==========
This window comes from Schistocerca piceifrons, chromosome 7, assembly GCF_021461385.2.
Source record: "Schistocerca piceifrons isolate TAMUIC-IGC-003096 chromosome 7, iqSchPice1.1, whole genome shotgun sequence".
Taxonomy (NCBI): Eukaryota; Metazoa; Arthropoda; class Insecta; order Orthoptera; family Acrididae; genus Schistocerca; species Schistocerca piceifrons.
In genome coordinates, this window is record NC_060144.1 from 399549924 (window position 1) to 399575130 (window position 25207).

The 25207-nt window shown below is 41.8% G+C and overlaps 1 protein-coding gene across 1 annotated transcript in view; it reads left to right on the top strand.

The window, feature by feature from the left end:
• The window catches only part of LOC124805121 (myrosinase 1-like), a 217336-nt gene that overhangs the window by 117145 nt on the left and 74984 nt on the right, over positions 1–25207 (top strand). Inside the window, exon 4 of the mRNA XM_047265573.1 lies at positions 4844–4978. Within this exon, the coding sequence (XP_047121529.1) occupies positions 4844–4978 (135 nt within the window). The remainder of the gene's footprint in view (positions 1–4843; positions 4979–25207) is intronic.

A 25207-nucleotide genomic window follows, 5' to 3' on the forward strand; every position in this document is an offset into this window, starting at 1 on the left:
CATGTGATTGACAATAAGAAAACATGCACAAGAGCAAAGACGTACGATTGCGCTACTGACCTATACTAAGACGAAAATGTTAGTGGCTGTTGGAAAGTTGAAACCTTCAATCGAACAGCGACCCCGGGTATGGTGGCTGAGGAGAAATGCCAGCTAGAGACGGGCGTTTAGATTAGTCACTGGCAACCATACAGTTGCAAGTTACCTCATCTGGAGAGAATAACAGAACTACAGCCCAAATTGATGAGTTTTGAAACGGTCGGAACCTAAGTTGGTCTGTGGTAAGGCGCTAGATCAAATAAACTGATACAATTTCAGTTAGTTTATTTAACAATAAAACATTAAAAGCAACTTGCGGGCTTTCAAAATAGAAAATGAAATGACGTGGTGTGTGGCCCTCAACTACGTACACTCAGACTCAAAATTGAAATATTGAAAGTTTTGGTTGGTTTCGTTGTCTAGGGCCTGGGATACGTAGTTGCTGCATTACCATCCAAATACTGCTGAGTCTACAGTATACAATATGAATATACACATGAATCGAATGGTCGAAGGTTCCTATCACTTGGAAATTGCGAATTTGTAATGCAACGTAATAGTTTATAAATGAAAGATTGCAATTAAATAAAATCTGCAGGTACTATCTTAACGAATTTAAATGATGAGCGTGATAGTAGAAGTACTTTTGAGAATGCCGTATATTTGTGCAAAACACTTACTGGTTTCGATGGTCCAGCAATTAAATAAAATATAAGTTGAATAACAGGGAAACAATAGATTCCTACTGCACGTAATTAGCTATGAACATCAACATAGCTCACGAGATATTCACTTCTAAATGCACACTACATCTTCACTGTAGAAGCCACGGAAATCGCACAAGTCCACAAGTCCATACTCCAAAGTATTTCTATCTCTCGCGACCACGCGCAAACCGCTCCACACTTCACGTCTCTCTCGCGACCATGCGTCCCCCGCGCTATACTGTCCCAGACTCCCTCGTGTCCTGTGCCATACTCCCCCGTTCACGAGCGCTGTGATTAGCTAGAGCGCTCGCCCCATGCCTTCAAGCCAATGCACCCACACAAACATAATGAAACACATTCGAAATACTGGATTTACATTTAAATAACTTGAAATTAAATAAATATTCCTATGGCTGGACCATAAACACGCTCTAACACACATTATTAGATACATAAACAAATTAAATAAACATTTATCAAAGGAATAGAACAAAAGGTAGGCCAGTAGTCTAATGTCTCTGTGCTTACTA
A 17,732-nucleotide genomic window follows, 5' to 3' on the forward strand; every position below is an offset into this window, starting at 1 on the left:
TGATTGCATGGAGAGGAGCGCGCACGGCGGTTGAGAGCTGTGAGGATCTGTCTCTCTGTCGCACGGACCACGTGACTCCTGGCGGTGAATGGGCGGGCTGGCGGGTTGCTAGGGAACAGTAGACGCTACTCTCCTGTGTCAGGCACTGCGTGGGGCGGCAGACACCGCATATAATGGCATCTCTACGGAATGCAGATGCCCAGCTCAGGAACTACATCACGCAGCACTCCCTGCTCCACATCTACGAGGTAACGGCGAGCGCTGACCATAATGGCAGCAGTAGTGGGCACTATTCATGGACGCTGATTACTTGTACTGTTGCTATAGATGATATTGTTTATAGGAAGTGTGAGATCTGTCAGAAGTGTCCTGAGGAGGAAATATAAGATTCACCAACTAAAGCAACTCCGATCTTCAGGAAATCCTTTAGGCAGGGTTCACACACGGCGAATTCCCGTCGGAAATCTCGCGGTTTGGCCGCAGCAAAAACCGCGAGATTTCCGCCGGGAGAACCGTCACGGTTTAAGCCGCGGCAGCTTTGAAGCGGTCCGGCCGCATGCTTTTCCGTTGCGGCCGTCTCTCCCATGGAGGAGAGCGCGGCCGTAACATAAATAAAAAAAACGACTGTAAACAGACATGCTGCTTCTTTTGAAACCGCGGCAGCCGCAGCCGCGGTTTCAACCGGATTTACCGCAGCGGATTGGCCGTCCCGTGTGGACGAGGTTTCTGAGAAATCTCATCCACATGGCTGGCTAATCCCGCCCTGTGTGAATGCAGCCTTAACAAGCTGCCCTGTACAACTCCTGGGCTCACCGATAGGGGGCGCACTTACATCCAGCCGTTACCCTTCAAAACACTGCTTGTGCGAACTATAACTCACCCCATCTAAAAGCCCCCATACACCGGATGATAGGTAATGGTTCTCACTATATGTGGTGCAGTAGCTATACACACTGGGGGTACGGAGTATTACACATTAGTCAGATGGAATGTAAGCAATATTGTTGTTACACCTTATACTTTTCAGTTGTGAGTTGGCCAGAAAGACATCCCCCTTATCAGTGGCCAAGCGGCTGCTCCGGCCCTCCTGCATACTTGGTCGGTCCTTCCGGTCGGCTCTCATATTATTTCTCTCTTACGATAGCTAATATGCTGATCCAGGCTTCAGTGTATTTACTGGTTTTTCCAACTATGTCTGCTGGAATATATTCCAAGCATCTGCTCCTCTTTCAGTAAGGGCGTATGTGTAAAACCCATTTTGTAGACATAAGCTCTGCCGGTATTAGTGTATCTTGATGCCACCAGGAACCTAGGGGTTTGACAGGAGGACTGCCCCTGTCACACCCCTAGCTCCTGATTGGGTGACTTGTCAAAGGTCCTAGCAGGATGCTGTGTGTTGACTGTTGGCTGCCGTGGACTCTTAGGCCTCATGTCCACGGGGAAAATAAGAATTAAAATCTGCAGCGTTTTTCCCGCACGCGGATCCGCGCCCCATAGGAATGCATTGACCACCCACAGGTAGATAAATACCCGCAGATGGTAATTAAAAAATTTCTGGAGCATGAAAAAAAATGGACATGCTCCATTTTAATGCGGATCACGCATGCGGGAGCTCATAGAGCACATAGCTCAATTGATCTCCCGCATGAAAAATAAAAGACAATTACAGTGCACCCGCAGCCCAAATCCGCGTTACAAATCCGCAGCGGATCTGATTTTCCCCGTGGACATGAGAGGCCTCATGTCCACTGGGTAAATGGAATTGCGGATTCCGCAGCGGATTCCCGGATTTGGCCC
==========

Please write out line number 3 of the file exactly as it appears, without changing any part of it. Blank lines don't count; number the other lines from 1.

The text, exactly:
Taxonomy (NCBI): Eukaryota; Metazoa; Arthropoda; class Insecta; order Orthoptera; family Acrididae; genus Schistocerca; species Schistocerca piceifrons.